Watching nature's actions

September 16, 2012  •  Leave a Comment

Shore Patrol

After a couple of days photographing Lake Tahoe I realized all my images were looking the same - the grand landscape of water, mountains, trees and clouds.  It was time to stop doing that and start looking for a new perspective.  I decided on the more intimate view.

There's not many truly sandy beaches around the lake, just pebbles resulting from the water pounding large rocks into smaller ones.  I sat down on one of these shorelines just to watch the water lapping and noticed the larger rock just away from the water's edge.  As the different sized waves came up, they would roll over this rock and coat it with a glistening layer of water.  The waves were coming fast enough for the rock to almost always be encapsulated in this watery sleeve, smoothing out the remaining irregularities in the rock's surface and making it glisten in the bright light coming from the sky.  Each little wave would lap over the rock on its way to shore, leaving a little of itself behind to cloth the rock in a transparent coat.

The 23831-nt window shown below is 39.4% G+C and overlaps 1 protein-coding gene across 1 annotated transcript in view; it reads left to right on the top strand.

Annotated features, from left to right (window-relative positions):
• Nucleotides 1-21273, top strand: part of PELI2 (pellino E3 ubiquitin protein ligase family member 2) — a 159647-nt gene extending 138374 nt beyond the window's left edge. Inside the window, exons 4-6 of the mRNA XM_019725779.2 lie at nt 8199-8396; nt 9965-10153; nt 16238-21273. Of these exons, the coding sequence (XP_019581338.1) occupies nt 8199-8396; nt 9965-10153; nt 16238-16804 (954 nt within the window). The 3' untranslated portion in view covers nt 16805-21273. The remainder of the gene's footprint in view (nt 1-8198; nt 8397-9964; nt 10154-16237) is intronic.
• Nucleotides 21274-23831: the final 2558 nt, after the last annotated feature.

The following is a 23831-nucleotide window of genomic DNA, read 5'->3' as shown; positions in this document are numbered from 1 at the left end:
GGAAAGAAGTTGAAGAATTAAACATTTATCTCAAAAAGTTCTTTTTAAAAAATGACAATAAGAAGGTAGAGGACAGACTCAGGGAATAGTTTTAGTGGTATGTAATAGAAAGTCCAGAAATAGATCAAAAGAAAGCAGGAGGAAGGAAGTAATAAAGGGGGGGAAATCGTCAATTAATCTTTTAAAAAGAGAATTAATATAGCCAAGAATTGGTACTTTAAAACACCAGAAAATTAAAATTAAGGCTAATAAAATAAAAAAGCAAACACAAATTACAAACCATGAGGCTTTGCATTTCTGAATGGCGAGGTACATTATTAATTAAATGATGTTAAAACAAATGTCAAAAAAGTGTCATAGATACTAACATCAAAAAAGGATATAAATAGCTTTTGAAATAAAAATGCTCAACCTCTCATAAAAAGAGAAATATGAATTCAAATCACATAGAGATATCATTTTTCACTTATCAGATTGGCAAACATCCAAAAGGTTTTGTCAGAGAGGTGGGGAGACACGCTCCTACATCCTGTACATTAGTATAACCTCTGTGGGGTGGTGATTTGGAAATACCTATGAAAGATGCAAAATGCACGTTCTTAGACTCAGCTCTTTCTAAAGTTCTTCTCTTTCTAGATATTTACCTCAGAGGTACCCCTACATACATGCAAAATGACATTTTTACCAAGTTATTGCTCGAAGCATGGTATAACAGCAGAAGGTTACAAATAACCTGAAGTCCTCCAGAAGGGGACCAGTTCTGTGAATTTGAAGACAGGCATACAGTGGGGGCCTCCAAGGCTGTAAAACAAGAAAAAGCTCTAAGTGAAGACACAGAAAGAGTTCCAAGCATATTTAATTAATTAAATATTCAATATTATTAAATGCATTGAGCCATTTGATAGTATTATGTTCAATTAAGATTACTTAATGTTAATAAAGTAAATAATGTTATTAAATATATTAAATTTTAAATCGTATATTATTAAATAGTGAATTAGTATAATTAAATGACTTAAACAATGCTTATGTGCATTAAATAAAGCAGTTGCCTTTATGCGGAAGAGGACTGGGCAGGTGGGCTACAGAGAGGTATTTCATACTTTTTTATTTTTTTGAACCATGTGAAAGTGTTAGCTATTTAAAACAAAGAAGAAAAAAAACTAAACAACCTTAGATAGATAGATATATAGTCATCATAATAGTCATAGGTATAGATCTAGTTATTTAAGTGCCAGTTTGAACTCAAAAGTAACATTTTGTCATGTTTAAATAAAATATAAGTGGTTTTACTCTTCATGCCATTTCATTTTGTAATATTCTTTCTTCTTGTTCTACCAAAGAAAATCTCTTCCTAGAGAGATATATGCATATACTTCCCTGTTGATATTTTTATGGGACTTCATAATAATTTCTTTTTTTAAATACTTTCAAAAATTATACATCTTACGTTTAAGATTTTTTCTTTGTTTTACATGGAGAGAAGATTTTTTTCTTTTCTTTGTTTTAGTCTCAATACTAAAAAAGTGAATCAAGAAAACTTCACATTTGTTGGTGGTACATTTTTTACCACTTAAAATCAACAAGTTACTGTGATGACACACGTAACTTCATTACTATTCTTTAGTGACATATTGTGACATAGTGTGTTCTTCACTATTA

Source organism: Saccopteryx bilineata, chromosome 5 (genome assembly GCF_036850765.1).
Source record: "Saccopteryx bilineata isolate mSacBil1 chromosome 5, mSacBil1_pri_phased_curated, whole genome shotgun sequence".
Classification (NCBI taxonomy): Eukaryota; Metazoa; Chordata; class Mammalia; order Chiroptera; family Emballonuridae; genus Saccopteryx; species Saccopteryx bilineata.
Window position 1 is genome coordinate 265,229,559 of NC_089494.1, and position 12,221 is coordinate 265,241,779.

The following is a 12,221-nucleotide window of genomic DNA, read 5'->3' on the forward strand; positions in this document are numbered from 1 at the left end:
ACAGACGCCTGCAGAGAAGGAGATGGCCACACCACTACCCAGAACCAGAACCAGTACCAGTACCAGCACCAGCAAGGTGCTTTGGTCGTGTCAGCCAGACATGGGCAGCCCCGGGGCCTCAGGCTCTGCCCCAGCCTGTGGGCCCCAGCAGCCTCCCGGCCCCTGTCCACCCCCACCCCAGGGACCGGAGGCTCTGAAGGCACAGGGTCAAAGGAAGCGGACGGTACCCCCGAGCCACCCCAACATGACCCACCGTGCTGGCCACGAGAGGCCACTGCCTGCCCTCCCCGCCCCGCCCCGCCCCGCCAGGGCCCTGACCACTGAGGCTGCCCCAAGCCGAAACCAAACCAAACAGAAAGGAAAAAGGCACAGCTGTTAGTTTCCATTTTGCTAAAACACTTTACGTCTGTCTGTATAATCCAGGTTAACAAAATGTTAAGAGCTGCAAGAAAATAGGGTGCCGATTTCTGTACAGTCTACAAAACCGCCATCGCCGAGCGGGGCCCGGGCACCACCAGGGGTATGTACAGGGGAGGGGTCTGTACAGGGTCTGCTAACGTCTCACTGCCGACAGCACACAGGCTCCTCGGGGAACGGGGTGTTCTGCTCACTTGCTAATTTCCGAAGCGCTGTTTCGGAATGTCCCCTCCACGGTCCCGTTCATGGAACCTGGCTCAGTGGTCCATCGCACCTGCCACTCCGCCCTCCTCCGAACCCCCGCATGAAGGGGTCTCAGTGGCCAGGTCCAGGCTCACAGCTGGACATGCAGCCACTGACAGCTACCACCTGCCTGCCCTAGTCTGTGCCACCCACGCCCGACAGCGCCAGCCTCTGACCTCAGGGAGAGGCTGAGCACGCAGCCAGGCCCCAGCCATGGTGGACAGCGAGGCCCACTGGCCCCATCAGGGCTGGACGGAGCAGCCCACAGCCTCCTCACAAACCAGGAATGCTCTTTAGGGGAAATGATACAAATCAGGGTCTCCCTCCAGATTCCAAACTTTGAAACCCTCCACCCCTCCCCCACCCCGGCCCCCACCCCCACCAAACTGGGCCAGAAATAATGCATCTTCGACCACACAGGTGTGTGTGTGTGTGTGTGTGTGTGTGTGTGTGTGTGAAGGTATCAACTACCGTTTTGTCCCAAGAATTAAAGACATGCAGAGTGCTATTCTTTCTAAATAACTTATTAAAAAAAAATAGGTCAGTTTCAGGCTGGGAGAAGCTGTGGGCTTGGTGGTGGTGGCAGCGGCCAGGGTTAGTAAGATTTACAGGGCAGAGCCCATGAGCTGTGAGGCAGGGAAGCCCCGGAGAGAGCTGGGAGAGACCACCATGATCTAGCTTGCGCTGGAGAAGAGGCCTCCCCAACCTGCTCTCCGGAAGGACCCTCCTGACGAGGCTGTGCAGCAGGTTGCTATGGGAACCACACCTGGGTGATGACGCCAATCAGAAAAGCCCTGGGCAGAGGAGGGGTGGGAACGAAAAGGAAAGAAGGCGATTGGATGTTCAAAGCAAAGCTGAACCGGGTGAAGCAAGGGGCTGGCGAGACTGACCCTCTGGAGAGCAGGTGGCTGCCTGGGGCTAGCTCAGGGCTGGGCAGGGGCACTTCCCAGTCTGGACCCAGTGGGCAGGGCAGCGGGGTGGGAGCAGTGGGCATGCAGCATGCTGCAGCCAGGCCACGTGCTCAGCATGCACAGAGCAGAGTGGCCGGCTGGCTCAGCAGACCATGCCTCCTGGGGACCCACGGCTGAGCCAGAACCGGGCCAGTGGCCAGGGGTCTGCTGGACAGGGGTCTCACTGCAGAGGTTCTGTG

In contrast was the smaller rock on the shore.  Above the line where waves consistently covered the shore, it showed me a dry surface, a view of what its partner further in the water would look like were it not for the constant rolling waves.  A contrast of conditions - the rock in the waves would feel the continual impact of water whereas the one on the shore would be preserved from it.  An that difference would make all the difference, as Frost would say.

I watched this action for a while, marveling at how the simple movement of water on the large rocks would eventually catalyze a change in size and shape, delivering the smaller pebbles of which the beach was composed.  It was a gentle action (little wind that afternoon), rhythmic and consistent that didn't seem to delivery much power against the sturdy, solid nature of the rock but there I was sitting on the result from many waves working on many rocks.

The grand landscape awes and amazes at its size and scale; the intimate one shows us how the two are related through time and space.


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